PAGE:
The conventional wisdom was that this week’s Republican National Convention needed to make Mitt Romney more “likable” – to replace his image as a frosty millionaire with the warmer (and, friends say, more accurate) picture of a family man, devout Mormon and private do-gooder.
And, yes, the convention began with biographical tributes, testimonials to Mitt the mensch and an appealing speech from the candidate’s appealing wife, Ann Romney, who said: “You can trust Mitt.… He will take us to a better place.”
But likability isn’t Romney’s real problem. If likability were a necessary part of electability, Richard M. Nixon wouldn’t have won two presidential elections.
Instead, what Romney needs to do is convince struggling middle-class voters that he will address their needs more effectively than President Obama has.
Romney’s advisers were heartened this week by polls showing their candidate running even with Obama, even before the three-day infomercial of the convention. The same polls show him winning on the key question of which candidate voters trust more to fix the economy.
But there’s also a poll number that’s a headache for Romney: the one showing that most voters think his policies as president would favor the wealthy. For Obama, the numbers are reversed: Most voters said his policies favor the middle class.
Since almost 90 percent of Americans consider themselves members of the middle class, that’s a problem for Romney, one far more serious than the silly issue of likability.
The retooling of the Romney message began several weeks ago, when the candidate boiled his 59-point “Plan for Jobs and Economic Growth” down to a five-point “Plan for a Stronger Middle Class.” The proposals were the same, but the emphasis was different: more about help for small businesses, less about tax cuts.
Middle-Class Mitt faces several obstacles, however.
For one thing, Obama and his campaign claimed the territory first. The president has been relentless in wrapping the words “middle class” around his programs – and in portraying Romney as the kind of businessman who eliminates jobs more often than he creates them.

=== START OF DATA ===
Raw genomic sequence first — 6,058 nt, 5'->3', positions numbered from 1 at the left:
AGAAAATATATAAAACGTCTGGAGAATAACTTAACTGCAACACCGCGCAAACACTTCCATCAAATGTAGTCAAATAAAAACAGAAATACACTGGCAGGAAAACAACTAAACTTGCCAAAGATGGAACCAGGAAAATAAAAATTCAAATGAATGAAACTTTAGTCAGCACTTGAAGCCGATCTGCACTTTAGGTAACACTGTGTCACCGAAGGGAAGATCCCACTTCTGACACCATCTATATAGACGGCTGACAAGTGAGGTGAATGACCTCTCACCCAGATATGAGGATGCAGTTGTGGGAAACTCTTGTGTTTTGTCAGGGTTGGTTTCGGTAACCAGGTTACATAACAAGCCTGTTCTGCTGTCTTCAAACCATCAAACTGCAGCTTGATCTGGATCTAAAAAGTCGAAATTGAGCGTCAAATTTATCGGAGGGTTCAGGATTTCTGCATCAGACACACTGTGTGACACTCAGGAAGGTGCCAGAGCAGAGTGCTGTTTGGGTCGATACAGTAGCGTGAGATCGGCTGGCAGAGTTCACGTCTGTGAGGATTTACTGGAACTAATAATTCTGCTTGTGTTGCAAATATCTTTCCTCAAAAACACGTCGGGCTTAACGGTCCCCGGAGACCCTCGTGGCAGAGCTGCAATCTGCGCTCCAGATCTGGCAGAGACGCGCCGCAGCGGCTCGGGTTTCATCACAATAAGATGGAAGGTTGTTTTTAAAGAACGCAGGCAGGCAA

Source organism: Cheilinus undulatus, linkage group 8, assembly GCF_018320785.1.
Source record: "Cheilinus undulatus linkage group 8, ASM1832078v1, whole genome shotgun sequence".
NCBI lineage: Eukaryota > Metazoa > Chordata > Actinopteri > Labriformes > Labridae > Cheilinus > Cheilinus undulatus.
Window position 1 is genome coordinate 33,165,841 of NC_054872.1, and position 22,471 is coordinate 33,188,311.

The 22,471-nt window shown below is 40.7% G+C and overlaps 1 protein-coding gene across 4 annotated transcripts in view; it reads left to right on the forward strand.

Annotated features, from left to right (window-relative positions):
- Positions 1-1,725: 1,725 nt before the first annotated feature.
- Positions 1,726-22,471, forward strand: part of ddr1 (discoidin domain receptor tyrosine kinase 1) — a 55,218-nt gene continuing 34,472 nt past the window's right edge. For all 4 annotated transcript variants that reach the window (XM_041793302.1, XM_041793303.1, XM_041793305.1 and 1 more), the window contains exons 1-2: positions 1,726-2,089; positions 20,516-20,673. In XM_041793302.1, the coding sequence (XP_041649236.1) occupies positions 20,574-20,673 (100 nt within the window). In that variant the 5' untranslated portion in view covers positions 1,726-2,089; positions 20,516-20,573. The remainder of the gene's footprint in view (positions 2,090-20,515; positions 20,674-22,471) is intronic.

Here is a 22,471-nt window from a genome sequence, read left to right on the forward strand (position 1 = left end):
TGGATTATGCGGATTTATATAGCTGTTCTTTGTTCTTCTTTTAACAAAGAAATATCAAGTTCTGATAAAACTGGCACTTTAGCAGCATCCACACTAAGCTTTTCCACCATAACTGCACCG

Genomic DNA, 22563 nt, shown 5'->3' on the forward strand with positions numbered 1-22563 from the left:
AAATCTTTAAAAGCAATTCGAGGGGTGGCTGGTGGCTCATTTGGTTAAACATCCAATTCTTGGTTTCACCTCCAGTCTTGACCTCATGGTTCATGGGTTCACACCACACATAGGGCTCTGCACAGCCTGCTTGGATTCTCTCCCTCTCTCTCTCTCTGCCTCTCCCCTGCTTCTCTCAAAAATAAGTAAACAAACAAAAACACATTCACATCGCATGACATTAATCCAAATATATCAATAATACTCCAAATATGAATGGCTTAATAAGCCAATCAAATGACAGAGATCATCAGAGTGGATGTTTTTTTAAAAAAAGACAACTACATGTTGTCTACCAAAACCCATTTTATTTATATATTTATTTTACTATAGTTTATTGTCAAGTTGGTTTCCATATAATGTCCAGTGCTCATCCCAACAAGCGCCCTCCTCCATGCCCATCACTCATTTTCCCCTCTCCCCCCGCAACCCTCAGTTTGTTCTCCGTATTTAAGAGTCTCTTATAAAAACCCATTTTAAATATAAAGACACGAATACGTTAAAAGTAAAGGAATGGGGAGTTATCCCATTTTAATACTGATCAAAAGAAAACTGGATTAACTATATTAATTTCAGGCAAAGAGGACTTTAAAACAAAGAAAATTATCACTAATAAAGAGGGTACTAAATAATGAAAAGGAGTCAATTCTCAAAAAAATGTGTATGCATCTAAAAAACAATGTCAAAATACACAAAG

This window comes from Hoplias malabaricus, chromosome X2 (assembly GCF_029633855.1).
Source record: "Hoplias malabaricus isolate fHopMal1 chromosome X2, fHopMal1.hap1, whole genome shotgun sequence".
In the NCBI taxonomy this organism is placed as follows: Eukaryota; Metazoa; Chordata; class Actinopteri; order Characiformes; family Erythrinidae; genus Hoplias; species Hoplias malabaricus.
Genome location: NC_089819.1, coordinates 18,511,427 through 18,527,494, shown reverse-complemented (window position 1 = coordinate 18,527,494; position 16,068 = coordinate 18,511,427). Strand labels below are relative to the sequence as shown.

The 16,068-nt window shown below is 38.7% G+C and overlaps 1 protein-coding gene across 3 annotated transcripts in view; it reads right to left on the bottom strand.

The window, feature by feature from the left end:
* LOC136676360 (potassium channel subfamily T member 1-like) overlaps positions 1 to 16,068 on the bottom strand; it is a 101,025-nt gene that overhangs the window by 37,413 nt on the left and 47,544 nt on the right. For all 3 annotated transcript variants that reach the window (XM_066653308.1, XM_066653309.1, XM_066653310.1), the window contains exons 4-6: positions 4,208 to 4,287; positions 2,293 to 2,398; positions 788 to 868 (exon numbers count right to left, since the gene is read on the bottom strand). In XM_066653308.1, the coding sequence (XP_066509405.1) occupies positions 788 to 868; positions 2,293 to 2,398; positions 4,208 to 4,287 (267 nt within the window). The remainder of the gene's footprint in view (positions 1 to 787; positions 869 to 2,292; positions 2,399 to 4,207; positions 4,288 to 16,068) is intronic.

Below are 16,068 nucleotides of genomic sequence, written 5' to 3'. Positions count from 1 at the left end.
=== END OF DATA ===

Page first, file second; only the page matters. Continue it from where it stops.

Romney’s policies often sound – to many voters, anyway – aimed at helping job creators more than job holders. His tax plan’s centerpiece, for example, is a reduction in all income-tax rates by 20 percent, a change that would benefit high-income, high-tax households most. Critics charge that a cut that deep would require eliminating middle-class tax breaks like the mortgage-interest deduction; Romney says he would protect the middle class, but he hasn’t spelled out how. Meanwhile, his plan also eliminates several tax breaks for the working poor; in some cases, their tax bills would go up as everyone else’s went down.
Romney has sometimes sounded as if he were still stuck in the GOP primaries, describing his economic plan as a quest for economic freedom (whose benefits conservatives take as self-evident) rather than a step-by-step program to revive the economy. But voters who believe that tax cuts are the best way to spur growth already have made up their minds. Romney needs a few more undecided voters, the ones without strong views on economic theory, if he is to win.
And, of course, Romney has to sound as if he means it. For a candidate who has long faced charges that he flip-flops, another retooling won’t be risk-free.